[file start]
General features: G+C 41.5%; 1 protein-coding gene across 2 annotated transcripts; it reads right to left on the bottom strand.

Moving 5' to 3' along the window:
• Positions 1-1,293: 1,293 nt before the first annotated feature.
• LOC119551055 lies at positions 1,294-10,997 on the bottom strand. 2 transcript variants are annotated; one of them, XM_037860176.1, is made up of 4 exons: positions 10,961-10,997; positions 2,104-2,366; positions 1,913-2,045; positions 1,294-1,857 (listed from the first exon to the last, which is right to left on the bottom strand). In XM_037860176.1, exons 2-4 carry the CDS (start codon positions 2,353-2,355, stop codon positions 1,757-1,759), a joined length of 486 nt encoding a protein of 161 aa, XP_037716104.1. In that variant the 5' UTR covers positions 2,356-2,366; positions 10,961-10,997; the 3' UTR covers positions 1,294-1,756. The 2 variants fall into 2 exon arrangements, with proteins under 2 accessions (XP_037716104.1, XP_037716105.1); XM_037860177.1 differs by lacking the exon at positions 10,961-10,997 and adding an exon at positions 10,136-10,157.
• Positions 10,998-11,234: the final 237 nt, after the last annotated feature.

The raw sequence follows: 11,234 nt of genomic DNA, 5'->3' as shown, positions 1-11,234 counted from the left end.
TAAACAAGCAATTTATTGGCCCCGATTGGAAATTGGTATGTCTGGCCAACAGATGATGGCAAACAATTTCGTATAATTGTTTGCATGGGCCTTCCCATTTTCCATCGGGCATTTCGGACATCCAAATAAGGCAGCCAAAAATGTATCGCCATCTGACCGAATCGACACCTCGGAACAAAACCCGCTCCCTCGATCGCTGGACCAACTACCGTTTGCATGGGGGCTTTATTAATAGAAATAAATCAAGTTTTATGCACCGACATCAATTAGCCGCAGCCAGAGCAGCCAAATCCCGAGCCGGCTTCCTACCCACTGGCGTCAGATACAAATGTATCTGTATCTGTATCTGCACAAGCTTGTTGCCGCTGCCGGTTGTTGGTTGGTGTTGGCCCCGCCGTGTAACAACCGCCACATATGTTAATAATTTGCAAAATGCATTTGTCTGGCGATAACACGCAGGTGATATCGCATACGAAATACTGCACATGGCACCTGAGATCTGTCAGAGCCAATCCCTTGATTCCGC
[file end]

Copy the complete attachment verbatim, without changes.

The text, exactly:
General features: G+C 41.5%; 1 protein-coding gene across 2 annotated transcripts; it reads right to left on the bottom strand.

Moving 5' to 3' along the window:
• Positions 1-1,293: 1,293 nt before the first annotated feature.
• LOC119551055 lies at positions 1,294-10,997 on the bottom strand. 2 transcript variants are annotated; one of them, XM_037860176.1, is made up of 4 exons: positions 10,961-10,997; positions 2,104-2,366; positions 1,913-2,045; positions 1,294-1,857 (listed from the first exon to the last, which is right to left on the bottom strand). In XM_037860176.1, exons 2-4 carry the CDS (start codon positions 2,353-2,355, stop codon positions 1,757-1,759), a joined length of 486 nt encoding a protein of 161 aa, XP_037716104.1. In that variant the 5' UTR covers positions 2,356-2,366; positions 10,961-10,997; the 3' UTR covers positions 1,294-1,756. The 2 variants fall into 2 exon arrangements, with proteins under 2 accessions (XP_037716104.1, XP_037716105.1); XM_037860177.1 differs by lacking the exon at positions 10,961-10,997 and adding an exon at positions 10,136-10,157.
• Positions 10,998-11,234: the final 237 nt, after the last annotated feature.

The raw sequence follows: 11,234 nt of genomic DNA, 5'->3' as shown, positions 1-11,234 counted from the left end.
TAAACAAGCAATTTATTGGCCCCGATTGGAAATTGGTATGTCTGGCCAACAGATGATGGCAAACAATTTCGTATAATTGTTTGCATGGGCCTTCCCATTTTCCATCGGGCATTTCGGACATCCAAATAAGGCAGCCAAAAATGTATCGCCATCTGACCGAATCGACACCTCGGAACAAAACCCGCTCCCTCGATCGCTGGACCAACTACCGTTTGCATGGGGGCTTTATTAATAGAAATAAATCAAGTTTTATGCACCGACATCAATTAGCCGCAGCCAGAGCAGCCAAATCCCGAGCCGGCTTCCTACCCACTGGCGTCAGATACAAATGTATCTGTATCTGTATCTGCACAAGCTTGTTGCCGCTGCCGGTTGTTGGTTGGTGTTGGCCCCGCCGTGTAACAACCGCCACATATGTTAATAATTTGCAAAATGCATTTGTCTGGCGATAACACGCAGGTGATATCGCATACGAAATACTGCACATGGCACCTGAGATCTGTCAGAGCCAATCCCTTGATTCCGC